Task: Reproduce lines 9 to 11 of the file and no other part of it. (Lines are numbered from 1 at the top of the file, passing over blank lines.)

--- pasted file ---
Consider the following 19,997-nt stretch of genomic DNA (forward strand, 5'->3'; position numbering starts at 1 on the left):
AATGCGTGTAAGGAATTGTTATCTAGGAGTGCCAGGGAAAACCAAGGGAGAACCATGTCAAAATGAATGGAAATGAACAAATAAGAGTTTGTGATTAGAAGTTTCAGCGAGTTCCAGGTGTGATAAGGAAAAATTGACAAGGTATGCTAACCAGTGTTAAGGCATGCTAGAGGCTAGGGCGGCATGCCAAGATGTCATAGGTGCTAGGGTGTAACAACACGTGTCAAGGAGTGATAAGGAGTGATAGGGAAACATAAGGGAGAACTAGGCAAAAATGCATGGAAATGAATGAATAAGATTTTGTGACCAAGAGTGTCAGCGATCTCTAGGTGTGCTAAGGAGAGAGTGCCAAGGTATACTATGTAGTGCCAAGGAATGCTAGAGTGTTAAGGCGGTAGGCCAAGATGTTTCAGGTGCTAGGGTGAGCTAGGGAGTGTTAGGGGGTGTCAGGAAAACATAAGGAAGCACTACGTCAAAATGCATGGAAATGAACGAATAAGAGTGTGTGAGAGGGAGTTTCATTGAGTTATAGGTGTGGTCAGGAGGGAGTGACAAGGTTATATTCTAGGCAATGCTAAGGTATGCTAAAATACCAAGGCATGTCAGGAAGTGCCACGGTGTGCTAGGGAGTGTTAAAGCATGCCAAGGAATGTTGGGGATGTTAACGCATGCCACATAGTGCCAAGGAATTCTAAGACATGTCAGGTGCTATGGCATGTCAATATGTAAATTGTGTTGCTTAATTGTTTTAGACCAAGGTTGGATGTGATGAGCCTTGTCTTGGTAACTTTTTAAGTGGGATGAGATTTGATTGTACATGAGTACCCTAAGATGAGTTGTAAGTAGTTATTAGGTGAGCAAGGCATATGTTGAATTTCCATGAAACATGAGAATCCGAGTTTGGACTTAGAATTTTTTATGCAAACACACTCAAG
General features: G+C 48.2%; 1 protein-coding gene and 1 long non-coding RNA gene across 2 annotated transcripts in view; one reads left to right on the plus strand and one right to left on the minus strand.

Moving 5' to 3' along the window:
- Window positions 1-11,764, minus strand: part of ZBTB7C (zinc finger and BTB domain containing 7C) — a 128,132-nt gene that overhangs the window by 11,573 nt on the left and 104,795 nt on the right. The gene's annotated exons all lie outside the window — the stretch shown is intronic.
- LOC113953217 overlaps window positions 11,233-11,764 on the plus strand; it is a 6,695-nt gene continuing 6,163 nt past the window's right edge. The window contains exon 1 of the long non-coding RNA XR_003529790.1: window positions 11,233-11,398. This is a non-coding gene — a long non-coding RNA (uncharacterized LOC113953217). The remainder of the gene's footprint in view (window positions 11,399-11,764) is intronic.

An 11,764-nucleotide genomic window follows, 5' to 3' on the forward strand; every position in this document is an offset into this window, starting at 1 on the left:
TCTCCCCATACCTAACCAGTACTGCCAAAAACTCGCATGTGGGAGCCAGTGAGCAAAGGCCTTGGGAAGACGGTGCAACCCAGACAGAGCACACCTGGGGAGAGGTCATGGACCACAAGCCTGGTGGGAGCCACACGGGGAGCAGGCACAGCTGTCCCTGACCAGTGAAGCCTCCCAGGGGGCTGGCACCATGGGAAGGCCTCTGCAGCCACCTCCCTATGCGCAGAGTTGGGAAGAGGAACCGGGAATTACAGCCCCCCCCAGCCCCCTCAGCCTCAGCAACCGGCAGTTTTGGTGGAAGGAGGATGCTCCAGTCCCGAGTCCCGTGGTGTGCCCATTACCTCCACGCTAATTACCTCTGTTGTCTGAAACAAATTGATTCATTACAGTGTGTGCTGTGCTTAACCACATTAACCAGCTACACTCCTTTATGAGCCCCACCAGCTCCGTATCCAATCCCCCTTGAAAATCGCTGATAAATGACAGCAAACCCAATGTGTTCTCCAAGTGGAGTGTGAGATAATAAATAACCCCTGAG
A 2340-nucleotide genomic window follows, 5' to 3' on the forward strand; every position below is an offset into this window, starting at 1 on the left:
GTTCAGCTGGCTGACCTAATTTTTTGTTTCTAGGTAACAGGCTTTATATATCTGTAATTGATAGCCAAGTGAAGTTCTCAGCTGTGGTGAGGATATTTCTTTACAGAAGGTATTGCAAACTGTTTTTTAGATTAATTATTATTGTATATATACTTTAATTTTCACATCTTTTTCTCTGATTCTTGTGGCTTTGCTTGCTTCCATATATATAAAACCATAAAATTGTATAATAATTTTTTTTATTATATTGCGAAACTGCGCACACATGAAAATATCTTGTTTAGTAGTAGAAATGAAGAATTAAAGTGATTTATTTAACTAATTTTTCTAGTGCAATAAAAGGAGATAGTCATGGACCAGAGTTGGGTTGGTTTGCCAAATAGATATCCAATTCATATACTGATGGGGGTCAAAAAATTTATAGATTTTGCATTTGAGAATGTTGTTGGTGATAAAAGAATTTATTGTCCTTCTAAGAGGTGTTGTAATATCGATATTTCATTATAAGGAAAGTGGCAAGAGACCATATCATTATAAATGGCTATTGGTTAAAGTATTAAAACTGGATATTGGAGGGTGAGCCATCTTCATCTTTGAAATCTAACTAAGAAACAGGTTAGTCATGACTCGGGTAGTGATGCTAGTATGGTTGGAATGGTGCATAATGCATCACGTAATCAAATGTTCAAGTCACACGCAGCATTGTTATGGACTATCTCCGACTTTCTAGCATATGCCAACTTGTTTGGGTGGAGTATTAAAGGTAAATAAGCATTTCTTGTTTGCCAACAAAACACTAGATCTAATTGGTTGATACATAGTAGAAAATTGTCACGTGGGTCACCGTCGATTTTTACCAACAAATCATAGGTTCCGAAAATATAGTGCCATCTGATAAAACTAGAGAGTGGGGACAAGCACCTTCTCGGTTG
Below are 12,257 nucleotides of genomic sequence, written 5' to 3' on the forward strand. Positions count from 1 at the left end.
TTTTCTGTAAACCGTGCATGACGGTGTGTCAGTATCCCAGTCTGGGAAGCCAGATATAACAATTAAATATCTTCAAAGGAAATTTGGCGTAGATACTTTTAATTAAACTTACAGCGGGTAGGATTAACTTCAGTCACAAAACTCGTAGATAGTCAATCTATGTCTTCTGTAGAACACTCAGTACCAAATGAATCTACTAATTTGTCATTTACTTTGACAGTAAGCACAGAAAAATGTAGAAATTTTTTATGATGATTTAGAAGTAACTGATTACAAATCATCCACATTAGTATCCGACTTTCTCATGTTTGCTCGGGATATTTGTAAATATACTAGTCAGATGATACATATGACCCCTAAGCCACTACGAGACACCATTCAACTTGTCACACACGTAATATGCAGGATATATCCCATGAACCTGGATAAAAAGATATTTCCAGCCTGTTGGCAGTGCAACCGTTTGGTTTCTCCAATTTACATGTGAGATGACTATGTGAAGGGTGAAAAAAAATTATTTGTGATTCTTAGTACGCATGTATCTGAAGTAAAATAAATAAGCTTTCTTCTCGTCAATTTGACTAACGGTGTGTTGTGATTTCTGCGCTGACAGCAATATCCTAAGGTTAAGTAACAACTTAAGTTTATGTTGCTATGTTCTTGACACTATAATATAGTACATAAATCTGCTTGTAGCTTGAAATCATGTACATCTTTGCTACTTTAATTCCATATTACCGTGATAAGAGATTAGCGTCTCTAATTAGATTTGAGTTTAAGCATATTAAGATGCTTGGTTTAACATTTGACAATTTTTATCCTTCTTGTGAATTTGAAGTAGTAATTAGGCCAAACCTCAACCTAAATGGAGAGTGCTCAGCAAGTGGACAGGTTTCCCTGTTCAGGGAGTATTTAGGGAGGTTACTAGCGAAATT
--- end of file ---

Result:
A 2340-nucleotide genomic window follows, 5' to 3' on the forward strand; every position below is an offset into this window, starting at 1 on the left:
GTTCAGCTGGCTGACCTAATTTTTTGTTTCTAGGTAACAGGCTTTATATATCTGTAATTGATAGCCAAGTGAAGTTCTCAGCTGTGGTGAGGATATTTCTTTACAGAAGGTATTGCAAACTGTTTTTTAGATTAATTATTATTGTATATATACTTTAATTTTCACATCTTTTTCTCTGATTCTTGTGGCTTTGCTTGCTTCCATATATATAAAACCATAAAATTGTATAATAATTTTTTTTATTATATTGCGAAACTGCGCACACATGAAAATATCTTGTTTAGTAGTAGAAATGAAGAATTAAAGTGATTTATTTAACTAATTTTTCTAGTGCAATAAAAGGAGATAGTCATGGACCAGAGTTGGGTTGGTTTGCCAAATAGATATCCAATTCATATACTGATGGGGGTCAAAAAATTTATAGATTTTGCATTTGAGAATGTTGTTGGTGATAAAAGAATTTATTGTCCTTCTAAGAGGTGTTGTAATATCGATATTTCATTATAAGGAAAGTGGCAAGAGACCATATCATTATAAATGGCTATTGGTTAAAGTATTAAAACTGGATATTGGAGGGTGAGCCATCTTCATCTTTGAAATCTAACTAAGAAACAGGTTAGTCATGACTCGGGTAGTGATGCTAGTATGGTTGGAATGGTGCATAATGCATCACGTAATCAAATGTTCAAGTCACACGCAGCATTGTTATGGACTATCTCCGACTTTCTAGCATATGCCAACTTGTTTGGGTGGAGTATTAAAGGTAAATAAGCATTTCTTGTTTGCCAACAAAACACTAGATCTAATTGGTTGATACATAGTAGAAAATTGTCACGTGGGTCACCGTCGATTTTTACCAACAAATCATAGGTTCCGAAAATATAGTGCCATCTGATAAAACTAGAGAGTGGGGACAAGCACCTTCTCGGTTG
Below are 12,257 nucleotides of genomic sequence, written 5' to 3' on the forward strand. Positions count from 1 at the left end.